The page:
Dundee did of course win the match and make the final which the absent chairman made the trip over to see. But his visit in November 1995, according to The Scotsman, had the chairman demanding the sale of Morten Wieghorst to pay off some of his debt he had acquired elsewhere. The sale of the Danish international wasn’t the only time directors saw little money end up at the club from the sale of players. Neil McCann and Jim Hamilton headed to the exit door, no doubt at the demand of Dixon, with little of the money going back into the playing resources while the sale of Lee Power and Paul Tosh to Hibs had Jim Duffy directly negotiating with Dixon, with the current board in Dundee unaware of the events.
In an farewell letter to Dundee fans in one the matchday programme on the 9th December, Dixon wrote about his decision to sell the club and how not only had he gotten the club on a sound financial footing, he was also not a believer in buying your way to the top. He set up a timescale and that was now up so it was time for him to move on.
The funny thing about this letter is when he first addressed the fans in Edinburgh back in 1992, he said, “We aren’t interested in 8th or 2nd place in the Premier League, we want to be challenging for top spot." He left with Dundee languishing in the old First Division.
Interestingly, he also mentioned in his letter that he felt that Dundee and our rivals Dundee United should have merged and he had spent three years trying to make this happen. How much truth there is to this is another matter.
He would drop the asking price of the club to £1.7 million at the tail end of 1996 with the club owing money to him to the tune of just over a million. Dixon’s time at Dens and indeed in Scotland was drawing to a close. He set foot on Scottish soil for the first and last time since the League Cup Final when he flew back in March 1997. On his arrival, Dixon said ''I will be in Scotland until almost the end of the season. During that time, I expect my term as chairman to come to an end.” For once he stayed true to his word and he had resigned his directorship leaving Malcolm Reid as acting chairman just over a month later.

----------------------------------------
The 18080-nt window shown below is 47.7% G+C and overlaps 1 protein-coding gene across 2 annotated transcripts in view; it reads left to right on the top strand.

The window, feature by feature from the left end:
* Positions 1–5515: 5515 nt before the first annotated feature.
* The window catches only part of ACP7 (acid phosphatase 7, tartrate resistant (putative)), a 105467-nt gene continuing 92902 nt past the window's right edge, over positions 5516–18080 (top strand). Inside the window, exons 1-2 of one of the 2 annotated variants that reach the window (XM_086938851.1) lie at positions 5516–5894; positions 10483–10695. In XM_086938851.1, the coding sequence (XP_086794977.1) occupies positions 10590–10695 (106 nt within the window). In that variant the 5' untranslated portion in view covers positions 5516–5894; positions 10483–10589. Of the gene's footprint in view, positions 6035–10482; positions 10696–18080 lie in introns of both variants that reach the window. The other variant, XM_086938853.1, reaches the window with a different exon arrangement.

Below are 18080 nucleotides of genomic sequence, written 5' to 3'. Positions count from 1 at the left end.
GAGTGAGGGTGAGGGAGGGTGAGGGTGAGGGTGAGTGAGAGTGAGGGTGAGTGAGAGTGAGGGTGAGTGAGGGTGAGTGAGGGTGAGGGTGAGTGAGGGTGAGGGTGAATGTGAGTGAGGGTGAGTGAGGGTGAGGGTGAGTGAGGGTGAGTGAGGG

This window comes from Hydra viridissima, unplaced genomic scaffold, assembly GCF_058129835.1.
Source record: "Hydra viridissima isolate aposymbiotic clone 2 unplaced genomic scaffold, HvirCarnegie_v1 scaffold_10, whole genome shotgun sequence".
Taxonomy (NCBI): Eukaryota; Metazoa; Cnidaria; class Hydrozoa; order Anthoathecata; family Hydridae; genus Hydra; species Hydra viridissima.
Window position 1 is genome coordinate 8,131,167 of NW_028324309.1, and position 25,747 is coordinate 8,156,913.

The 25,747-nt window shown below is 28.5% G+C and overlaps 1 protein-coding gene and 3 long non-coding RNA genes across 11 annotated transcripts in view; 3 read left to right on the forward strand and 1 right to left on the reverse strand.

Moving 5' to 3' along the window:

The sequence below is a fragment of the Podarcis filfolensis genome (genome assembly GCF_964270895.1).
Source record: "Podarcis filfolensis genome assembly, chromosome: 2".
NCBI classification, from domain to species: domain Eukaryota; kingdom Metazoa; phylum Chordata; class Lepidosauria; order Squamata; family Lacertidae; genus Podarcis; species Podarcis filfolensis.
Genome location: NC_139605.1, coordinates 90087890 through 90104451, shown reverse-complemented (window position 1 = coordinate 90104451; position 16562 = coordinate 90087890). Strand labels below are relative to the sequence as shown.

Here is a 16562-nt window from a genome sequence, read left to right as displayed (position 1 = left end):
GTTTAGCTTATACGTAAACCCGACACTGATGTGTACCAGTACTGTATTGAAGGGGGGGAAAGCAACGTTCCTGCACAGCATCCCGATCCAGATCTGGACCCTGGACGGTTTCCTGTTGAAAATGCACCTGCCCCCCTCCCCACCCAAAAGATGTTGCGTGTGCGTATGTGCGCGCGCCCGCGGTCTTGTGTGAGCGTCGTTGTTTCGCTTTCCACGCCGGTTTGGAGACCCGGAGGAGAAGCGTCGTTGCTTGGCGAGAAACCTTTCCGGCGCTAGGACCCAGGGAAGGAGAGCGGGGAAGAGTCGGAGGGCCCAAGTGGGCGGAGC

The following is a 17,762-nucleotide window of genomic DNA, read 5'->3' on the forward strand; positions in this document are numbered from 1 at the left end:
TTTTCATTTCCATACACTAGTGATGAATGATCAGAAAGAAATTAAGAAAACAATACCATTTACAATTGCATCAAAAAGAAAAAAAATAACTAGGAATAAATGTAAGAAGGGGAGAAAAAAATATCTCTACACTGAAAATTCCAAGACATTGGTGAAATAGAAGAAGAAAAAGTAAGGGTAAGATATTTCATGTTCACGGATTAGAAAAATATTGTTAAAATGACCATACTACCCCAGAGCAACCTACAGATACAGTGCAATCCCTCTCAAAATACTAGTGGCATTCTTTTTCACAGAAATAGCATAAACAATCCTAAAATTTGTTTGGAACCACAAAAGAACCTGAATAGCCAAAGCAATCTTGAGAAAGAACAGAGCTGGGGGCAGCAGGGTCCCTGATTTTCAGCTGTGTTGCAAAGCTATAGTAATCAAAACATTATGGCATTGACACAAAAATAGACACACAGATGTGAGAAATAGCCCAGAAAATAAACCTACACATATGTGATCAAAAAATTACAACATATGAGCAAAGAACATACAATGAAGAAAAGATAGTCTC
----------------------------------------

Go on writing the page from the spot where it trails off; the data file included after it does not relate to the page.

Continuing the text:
There had been interest in the club from two local sources. Property tycoon Michael Johnston had tabled a £1.2 million bid to buy the club but withdrew the offer after the sale of Power and Tosh, declaring himself angry at the situation. This left Peter and Jimmy Marr, who Dixon described as having all the personal qualities he felt were important to take over Dundee as he didn’t want to return a year later and discover houses where Dens used to be. This was no doubt a dig at Johnston, who he never regarded as a serious contender.
The Marrs never publicly acknowledged their desire to buy the club until 25th March 1997 with the comment, “Things have certainly gone on between us, but that is all I am prepared to say at the moment”. But they had already made a formal written offer of £1.3 million to buy the club and repay Dixon’s debt a month earlier. They would then have to wait until 17th June before they could end Dixon’s mostly absent reign by buying the club for £1.3 million. The Marr's also noted after they had takeover the club that almost £1 million had been miss-directed on the greyhound facilities.
Ex owner Angus Cook said after the sale, "Mr Dixon was promised a ticker tape welcome and he was given that. All he has delivered is sheriff officers, writs and debts."
Dixon seemed to think his time at Dens was a success when we all knew too well it was an absolute disaster. It could have, and nearly did on a few occasions, kill the club.
Jim Duffy used to pay for washing powder to clean the players’ gear out of his own pocket. If that was the sound financial footing that Dixon claimed to have left the club in then I shudder to think of the state of any of his other businesses. The club lived hand to mouth for many a year.
Ron Dixon died in March 2000 but that still didn't stop his name causing controversy. Some suggest that he faked his own death. His nickname "Vancouver Warlord" implied connections with the Mafia.
Even while he was alive and at Dens, his opponents argued that Ron Dixon wasn’t his real name and he was in fact called Barry Nowakowski. He labelled these accusations as “pure bullshit” and that if “You promise to buy me six Glenfiddichs and a nice steak, I'll show you my birth certificate. It shows Ronald Barry Noble Dixon.”
So for the people that didn't know who Ron Dixon was, you do now….if that was even his real name.